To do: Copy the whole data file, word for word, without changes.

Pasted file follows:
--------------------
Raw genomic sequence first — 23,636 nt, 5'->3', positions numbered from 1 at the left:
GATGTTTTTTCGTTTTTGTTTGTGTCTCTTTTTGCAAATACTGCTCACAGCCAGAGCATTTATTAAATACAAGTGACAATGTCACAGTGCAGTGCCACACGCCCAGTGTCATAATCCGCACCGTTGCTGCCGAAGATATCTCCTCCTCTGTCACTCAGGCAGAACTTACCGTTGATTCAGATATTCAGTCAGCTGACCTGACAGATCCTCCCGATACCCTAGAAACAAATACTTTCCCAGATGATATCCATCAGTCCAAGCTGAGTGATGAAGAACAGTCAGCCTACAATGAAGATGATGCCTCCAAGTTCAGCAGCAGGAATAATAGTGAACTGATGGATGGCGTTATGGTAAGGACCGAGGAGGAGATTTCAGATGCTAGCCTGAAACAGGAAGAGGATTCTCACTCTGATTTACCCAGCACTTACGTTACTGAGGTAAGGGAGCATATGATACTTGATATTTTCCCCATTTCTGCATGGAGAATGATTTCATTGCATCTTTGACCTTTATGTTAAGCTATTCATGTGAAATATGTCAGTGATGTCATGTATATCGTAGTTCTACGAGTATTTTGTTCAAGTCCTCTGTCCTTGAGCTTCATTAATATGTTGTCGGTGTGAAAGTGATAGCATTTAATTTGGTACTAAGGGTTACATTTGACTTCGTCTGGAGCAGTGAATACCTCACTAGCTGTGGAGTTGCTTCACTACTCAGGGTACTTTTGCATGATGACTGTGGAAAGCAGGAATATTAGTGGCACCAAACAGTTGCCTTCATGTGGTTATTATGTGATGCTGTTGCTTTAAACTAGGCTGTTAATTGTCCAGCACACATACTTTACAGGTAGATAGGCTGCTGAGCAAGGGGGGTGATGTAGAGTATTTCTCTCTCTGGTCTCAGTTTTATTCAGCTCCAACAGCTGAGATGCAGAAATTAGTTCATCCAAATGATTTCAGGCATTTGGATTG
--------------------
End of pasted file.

Raw genomic sequence first — 23,636 nt, 5'->3', positions numbered from 1 at the left:
GATGTTTTTTCGTTTTTGTTTGTGTCTCTTTTTGCAAATACTGCTCACAGCCAGAGCATTTATTAAATACAAGTGACAATGTCACAGTGCAGTGCCACACGCCCAGTGTCATAATCCGCACCGTTGCTGCCGAAGATATCTCCTCCTCTGTCACTCAGGCAGAACTTACCGTTGATTCAGATATTCAGTCAGCTGACCTGACAGATCCTCCCGATACCCTAGAAACAAATACTTTCCCAGATGATATCCATCAGTCCAAGCTGAGTGATGAAGAACAGTCAGCCTACAATGAAGATGATGCCTCCAAGTTCAGCAGCAGGAATAATAGTGAACTGATGGATGGCGTTATGGTAAGGACCGAGGAGGAGATTTCAGATGCTAGCCTGAAACAGGAAGAGGATTCTCACTCTGATTTACCCAGCACTTACGTTACTGAGGTAAGGGAGCATATGATACTTGATATTTTCCCCATTTCTGCATGGAGAATGATTTCATTGCATCTTTGACCTTTATGTTAAGCTATTCATGTGAAATATGTCAGTGATGTCATGTATATCGTAGTTCTACGAGTATTTTGTTCAAGTCCTCTGTCCTTGAGCTTCATTAATATGTTGTCGGTGTGAAAGTGATAGCATTTAATTTGGTACTAAGGGTTACATTTGACTTCGTCTGGAGCAGTGAATACCTCACTAGCTGTGGAGTTGCTTCACTACTCAGGGTACTTTTGCATGATGACTGTGGAAAGCAGGAATATTAGTGGCACCAAACAGTTGCCTTCATGTGGTTATTATGTGATGCTGTTGCTTTAAACTAGGCTGTTAATTGTCCAGCACACATACTTTACAGGTAGATAGGCTGCTGAGCAAGGGGGGTGATGTAGAGTATTTCTCTCTCTGGTCTCAGTTTTATTCAGCTCCAACAGCTGAGATGCAGAAATTAGTTCATCCAAATGATTTCAGGCATTTGGATTG